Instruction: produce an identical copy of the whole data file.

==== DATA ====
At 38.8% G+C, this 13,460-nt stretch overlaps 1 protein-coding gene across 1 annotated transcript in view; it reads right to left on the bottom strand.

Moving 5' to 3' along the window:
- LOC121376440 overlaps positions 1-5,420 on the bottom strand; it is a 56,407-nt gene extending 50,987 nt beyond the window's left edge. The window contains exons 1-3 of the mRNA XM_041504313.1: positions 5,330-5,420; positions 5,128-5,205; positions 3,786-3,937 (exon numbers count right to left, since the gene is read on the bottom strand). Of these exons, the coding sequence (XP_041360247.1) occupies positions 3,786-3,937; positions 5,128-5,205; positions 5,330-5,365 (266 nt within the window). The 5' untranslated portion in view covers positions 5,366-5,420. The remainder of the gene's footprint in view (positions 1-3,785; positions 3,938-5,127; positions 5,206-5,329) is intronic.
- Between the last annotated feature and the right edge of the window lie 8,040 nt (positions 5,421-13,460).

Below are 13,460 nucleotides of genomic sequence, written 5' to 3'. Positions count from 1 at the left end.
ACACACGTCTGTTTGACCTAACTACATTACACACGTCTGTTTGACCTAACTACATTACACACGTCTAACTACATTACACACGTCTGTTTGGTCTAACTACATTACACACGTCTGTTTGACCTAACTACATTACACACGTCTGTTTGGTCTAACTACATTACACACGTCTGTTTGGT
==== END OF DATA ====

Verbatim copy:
At 38.8% G+C, this 13,460-nt stretch overlaps 1 protein-coding gene across 1 annotated transcript in view; it reads right to left on the bottom strand.

Moving 5' to 3' along the window:
- LOC121376440 overlaps positions 1-5,420 on the bottom strand; it is a 56,407-nt gene extending 50,987 nt beyond the window's left edge. The window contains exons 1-3 of the mRNA XM_041504313.1: positions 5,330-5,420; positions 5,128-5,205; positions 3,786-3,937 (exon numbers count right to left, since the gene is read on the bottom strand). Of these exons, the coding sequence (XP_041360247.1) occupies positions 3,786-3,937; positions 5,128-5,205; positions 5,330-5,365 (266 nt within the window). The 5' untranslated portion in view covers positions 5,366-5,420. The remainder of the gene's footprint in view (positions 1-3,785; positions 3,938-5,127; positions 5,206-5,329) is intronic.
- Between the last annotated feature and the right edge of the window lie 8,040 nt (positions 5,421-13,460).

Below are 13,460 nucleotides of genomic sequence, written 5' to 3'. Positions count from 1 at the left end.
ACACACGTCTGTTTGACCTAACTACATTACACACGTCTGTTTGACCTAACTACATTACACACGTCTAACTACATTACACACGTCTGTTTGGTCTAACTACATTACACACGTCTGTTTGACCTAACTACATTACACACGTCTGTTTGGTCTAACTACATTACACACGTCTGTTTGGT